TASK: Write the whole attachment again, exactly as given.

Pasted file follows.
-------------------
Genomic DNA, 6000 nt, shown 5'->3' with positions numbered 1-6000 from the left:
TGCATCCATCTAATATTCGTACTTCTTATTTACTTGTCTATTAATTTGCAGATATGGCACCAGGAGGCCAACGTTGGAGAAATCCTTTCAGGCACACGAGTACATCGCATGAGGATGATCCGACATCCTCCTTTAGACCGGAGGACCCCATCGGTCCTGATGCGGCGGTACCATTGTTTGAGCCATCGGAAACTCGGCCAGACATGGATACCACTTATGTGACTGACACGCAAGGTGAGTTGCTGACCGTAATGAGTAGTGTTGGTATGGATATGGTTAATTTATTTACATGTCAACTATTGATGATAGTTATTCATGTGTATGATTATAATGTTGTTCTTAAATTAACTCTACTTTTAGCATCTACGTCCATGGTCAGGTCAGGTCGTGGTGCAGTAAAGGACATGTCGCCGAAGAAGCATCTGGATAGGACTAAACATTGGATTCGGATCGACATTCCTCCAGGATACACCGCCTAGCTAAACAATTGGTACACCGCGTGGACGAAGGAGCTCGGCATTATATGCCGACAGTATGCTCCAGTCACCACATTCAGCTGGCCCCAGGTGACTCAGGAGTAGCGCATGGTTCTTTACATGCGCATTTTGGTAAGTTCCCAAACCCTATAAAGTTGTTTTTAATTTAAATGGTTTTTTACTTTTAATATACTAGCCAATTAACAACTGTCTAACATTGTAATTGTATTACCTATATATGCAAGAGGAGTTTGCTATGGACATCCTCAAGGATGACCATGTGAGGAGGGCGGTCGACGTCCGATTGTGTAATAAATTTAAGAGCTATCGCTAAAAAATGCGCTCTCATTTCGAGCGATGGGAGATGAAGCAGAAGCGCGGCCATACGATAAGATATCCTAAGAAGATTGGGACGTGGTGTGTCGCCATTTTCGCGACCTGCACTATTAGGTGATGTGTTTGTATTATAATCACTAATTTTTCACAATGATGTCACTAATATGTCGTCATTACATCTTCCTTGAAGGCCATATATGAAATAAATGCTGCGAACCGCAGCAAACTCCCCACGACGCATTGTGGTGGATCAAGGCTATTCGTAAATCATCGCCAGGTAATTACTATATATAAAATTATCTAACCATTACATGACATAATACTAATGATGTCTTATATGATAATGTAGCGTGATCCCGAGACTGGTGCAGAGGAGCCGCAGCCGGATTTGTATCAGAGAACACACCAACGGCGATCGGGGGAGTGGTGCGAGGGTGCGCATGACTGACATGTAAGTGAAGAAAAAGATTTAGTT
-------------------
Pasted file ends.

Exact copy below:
Genomic DNA, 6000 nt, shown 5'->3' with positions numbered 1-6000 from the left:
TGCATCCATCTAATATTCGTACTTCTTATTTACTTGTCTATTAATTTGCAGATATGGCACCAGGAGGCCAACGTTGGAGAAATCCTTTCAGGCACACGAGTACATCGCATGAGGATGATCCGACATCCTCCTTTAGACCGGAGGACCCCATCGGTCCTGATGCGGCGGTACCATTGTTTGAGCCATCGGAAACTCGGCCAGACATGGATACCACTTATGTGACTGACACGCAAGGTGAGTTGCTGACCGTAATGAGTAGTGTTGGTATGGATATGGTTAATTTATTTACATGTCAACTATTGATGATAGTTATTCATGTGTATGATTATAATGTTGTTCTTAAATTAACTCTACTTTTAGCATCTACGTCCATGGTCAGGTCAGGTCGTGGTGCAGTAAAGGACATGTCGCCGAAGAAGCATCTGGATAGGACTAAACATTGGATTCGGATCGACATTCCTCCAGGATACACCGCCTAGCTAAACAATTGGTACACCGCGTGGACGAAGGAGCTCGGCATTATATGCCGACAGTATGCTCCAGTCACCACATTCAGCTGGCCCCAGGTGACTCAGGAGTAGCGCATGGTTCTTTACATGCGCATTTTGGTAAGTTCCCAAACCCTATAAAGTTGTTTTTAATTTAAATGGTTTTTTACTTTTAATATACTAGCCAATTAACAACTGTCTAACATTGTAATTGTATTACCTATATATGCAAGAGGAGTTTGCTATGGACATCCTCAAGGATGACCATGTGAGGAGGGCGGTCGACGTCCGATTGTGTAATAAATTTAAGAGCTATCGCTAAAAAATGCGCTCTCATTTCGAGCGATGGGAGATGAAGCAGAAGCGCGGCCATACGATAAGATATCCTAAGAAGATTGGGACGTGGTGTGTCGCCATTTTCGCGACCTGCACTATTAGGTGATGTGTTTGTATTATAATCACTAATTTTTCACAATGATGTCACTAATATGTCGTCATTACATCTTCCTTGAAGGCCATATATGAAATAAATGCTGCGAACCGCAGCAAACTCCCCACGACGCATTGTGGTGGATCAAGGCTATTCGTAAATCATCGCCAGGTAATTACTATATATAAAATTATCTAACCATTACATGACATAATACTAATGATGTCTTATATGATAATGTAGCGTGATCCCGAGACTGGTGCAGAGGAGCCGCAGCCGGATTTGTATCAGAGAACACACCAACGGCGATCGGGGGAGTGGTGCGAGGGTGCGCATGACTGACATGTAAGTGAAGAAAAAGATTTAGTT